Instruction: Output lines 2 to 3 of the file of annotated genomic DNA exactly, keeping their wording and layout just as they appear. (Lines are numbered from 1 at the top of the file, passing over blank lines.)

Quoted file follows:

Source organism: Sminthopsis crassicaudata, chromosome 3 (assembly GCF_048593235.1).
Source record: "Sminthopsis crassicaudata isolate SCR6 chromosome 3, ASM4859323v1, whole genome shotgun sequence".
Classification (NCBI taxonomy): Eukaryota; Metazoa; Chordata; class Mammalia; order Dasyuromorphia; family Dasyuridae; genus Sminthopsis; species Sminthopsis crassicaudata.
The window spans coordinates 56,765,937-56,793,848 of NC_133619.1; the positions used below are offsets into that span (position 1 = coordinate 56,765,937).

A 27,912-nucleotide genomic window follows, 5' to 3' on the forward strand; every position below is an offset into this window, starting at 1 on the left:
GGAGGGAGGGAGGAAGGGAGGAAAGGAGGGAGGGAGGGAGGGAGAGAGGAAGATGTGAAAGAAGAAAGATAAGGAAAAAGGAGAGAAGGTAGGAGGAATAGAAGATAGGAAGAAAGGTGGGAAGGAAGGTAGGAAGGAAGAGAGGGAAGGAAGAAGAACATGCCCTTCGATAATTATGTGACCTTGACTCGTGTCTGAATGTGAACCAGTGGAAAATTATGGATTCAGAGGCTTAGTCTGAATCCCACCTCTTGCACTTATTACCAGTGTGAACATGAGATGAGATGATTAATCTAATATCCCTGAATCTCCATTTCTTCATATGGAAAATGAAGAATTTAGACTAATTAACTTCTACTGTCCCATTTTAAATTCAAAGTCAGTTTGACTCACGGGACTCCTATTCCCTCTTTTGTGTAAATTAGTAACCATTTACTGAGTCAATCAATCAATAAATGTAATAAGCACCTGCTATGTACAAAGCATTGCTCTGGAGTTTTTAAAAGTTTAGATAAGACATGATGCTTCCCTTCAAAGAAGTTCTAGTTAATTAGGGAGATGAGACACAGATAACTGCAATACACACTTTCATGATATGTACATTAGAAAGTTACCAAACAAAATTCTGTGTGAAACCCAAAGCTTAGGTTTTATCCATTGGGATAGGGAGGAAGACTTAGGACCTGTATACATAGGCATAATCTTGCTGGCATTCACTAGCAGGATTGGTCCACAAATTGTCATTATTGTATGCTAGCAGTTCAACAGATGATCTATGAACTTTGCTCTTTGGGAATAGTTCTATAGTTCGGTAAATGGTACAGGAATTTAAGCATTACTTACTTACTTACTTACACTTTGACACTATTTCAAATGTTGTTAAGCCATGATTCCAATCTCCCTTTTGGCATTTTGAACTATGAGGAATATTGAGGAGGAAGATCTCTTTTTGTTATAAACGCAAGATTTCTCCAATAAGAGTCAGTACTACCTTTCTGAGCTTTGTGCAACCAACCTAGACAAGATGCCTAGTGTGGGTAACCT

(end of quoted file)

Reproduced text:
Source record: "Sminthopsis crassicaudata isolate SCR6 chromosome 3, ASM4859323v1, whole genome shotgun sequence".
Classification (NCBI taxonomy): Eukaryota; Metazoa; Chordata; class Mammalia; order Dasyuromorphia; family Dasyuridae; genus Sminthopsis; species Sminthopsis crassicaudata.